In Mozambique, conservationists try to curb child marriage
Young girls take turns to read aloud under a tree in rural Mozambique, part of a project by Gorongosa National Park to educate them and keep them out of child marriage.
The club meetings operate in 50 schools on the edge of the park, whose managers believe helping communities is key to conservation. Many girls in the southern African nation are particularly vulnerable, marrying and giving birth in their teens.
"We try to make a safe place for them to be able to speak up," said Larissa Sousa, manager of the programme for girls who also learn about health and family planning and take trips to see Gorongosa's wildlife. About 2 000 girls are participating.
It could take a generation to persuade communities to let girls stay longer in school rather than drop out, marry and give birth in line with old customs, Sousa said. The girls' clubs, which started two years ago, are gaining some acceptance after talks with local leaders and others, she said.
The emphasis on girls is part of a wider campaign to restore Gorongosa, led by a joint venture between a non-profit group founded by American philanthropist Greg Carr and the Mozambican government.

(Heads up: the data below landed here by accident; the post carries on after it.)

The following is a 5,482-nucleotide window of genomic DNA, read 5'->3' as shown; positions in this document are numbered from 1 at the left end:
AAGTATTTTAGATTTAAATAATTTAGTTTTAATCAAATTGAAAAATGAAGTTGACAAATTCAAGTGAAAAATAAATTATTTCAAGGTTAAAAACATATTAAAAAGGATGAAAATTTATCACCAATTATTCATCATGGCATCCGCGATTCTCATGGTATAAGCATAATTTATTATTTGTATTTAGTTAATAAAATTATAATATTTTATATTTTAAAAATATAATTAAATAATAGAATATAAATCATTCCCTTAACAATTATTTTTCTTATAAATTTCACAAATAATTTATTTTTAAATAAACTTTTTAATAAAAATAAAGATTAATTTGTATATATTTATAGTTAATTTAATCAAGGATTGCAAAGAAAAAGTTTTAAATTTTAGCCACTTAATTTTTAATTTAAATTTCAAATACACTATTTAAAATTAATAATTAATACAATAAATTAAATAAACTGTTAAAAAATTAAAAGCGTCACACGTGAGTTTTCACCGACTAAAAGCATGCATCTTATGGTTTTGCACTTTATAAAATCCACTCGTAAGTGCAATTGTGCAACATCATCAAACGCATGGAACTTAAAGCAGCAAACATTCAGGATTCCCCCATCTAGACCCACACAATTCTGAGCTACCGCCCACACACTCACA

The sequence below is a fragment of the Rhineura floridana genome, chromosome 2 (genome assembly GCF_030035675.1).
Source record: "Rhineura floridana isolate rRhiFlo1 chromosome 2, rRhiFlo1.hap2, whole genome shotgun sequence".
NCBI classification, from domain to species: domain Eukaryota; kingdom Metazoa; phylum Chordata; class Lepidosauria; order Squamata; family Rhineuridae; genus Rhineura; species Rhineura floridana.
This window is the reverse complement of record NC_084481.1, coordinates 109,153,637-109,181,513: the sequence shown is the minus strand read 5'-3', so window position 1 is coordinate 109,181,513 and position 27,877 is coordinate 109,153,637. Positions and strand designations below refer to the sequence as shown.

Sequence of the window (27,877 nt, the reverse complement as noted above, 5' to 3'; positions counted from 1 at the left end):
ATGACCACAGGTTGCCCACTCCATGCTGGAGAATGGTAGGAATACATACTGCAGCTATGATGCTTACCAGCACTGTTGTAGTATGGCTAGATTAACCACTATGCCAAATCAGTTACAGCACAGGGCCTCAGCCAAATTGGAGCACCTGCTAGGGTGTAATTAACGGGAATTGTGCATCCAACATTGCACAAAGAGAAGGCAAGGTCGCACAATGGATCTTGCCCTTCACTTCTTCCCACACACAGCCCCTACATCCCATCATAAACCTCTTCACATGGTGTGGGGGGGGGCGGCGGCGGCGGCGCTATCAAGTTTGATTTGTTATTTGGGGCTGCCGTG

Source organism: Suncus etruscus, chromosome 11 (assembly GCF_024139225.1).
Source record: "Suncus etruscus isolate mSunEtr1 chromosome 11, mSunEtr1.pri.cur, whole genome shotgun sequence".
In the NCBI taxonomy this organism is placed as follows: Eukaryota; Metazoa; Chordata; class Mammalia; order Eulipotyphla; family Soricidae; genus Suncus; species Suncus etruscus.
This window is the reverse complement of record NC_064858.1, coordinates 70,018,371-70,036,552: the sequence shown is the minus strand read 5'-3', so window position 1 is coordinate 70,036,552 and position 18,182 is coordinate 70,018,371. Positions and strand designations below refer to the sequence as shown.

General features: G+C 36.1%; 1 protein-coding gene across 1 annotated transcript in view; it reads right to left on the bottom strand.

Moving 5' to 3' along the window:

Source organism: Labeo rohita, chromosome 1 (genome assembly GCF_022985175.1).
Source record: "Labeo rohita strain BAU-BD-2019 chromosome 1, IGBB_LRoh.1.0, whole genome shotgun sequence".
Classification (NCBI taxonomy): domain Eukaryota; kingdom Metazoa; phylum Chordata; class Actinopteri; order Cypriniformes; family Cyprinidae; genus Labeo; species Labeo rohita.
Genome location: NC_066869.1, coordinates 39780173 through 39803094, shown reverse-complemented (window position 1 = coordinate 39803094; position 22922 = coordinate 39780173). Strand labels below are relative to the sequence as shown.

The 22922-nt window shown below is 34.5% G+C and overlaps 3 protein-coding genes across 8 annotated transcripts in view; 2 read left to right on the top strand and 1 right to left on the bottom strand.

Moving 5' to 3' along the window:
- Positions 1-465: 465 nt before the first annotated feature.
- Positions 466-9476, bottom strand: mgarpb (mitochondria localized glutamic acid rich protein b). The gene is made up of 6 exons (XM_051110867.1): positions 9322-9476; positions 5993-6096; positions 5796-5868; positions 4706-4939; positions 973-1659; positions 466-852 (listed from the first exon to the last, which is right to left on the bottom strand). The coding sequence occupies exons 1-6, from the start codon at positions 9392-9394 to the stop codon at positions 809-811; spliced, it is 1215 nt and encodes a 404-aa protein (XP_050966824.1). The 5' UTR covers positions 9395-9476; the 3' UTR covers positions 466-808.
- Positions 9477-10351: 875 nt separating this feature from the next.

Much of Gorongosa's wildlife was wiped out during the nearly two-decade civil war that ended in 1992. The park is in an opposition area in central Mozambique, where political tensions led to sporadic clashes in the last few years.
Child marriage around the world has declined in past decades but progress has been slow, according to the UN children's agency. Mozambique has one of the highest rates of child marriage in the world, Unicef says.
Mozambican parents who give girls away in marriage benefit from a payment made by the bridegroom's family, and it also "removes a mouth to feed - an important consideration for families living below or only slightly above the poverty line," Unicef said.
One aim of the Gorongosa clubs is to help the girls understand that, once armed with an education, they can seek the same kinds of opportunities as the boys. Some boys have been allowed to join in the club's activities.
The legal age of marriage in the southern African country is 18, though it can be 16 if parents give consent. Girls and young women are vulnerable to HIV infection, and many women are illiterate.
"Children shouldn't be having children. It's dangerous," Carr said. "When women are educated, all of society benefits."
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